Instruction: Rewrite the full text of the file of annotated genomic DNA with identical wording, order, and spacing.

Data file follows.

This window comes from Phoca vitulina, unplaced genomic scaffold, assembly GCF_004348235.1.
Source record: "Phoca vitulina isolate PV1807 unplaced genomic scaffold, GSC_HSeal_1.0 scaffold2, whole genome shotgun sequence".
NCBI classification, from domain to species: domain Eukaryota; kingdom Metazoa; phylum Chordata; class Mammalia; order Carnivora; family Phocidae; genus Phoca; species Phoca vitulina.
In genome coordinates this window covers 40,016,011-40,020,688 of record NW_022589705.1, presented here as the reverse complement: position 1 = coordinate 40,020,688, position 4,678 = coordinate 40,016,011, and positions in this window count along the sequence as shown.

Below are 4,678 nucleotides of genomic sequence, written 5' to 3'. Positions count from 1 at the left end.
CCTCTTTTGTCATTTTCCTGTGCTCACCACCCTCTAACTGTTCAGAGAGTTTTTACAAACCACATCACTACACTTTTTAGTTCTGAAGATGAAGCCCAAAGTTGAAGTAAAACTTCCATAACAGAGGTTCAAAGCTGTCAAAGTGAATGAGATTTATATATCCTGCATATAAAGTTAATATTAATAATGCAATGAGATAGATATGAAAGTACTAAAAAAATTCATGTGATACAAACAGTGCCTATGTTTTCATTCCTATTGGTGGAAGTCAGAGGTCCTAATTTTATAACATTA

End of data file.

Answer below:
This window comes from Phoca vitulina, unplaced genomic scaffold, assembly GCF_004348235.1.
Source record: "Phoca vitulina isolate PV1807 unplaced genomic scaffold, GSC_HSeal_1.0 scaffold2, whole genome shotgun sequence".
NCBI classification, from domain to species: domain Eukaryota; kingdom Metazoa; phylum Chordata; class Mammalia; order Carnivora; family Phocidae; genus Phoca; species Phoca vitulina.
In genome coordinates this window covers 40,016,011-40,020,688 of record NW_022589705.1, presented here as the reverse complement: position 1 = coordinate 40,020,688, position 4,678 = coordinate 40,016,011, and positions in this window count along the sequence as shown.

Below are 4,678 nucleotides of genomic sequence, written 5' to 3'. Positions count from 1 at the left end.
CCTCTTTTGTCATTTTCCTGTGCTCACCACCCTCTAACTGTTCAGAGAGTTTTTACAAACCACATCACTACACTTTTTAGTTCTGAAGATGAAGCCCAAAGTTGAAGTAAAACTTCCATAACAGAGGTTCAAAGCTGTCAAAGTGAATGAGATTTATATATCCTGCATATAAAGTTAATATTAATAATGCAATGAGATAGATATGAAAGTACTAAAAAAATTCATGTGATACAAACAGTGCCTATGTTTTCATTCCTATTGGTGGAAGTCAGAGGTCCTAATTTTATAACATTA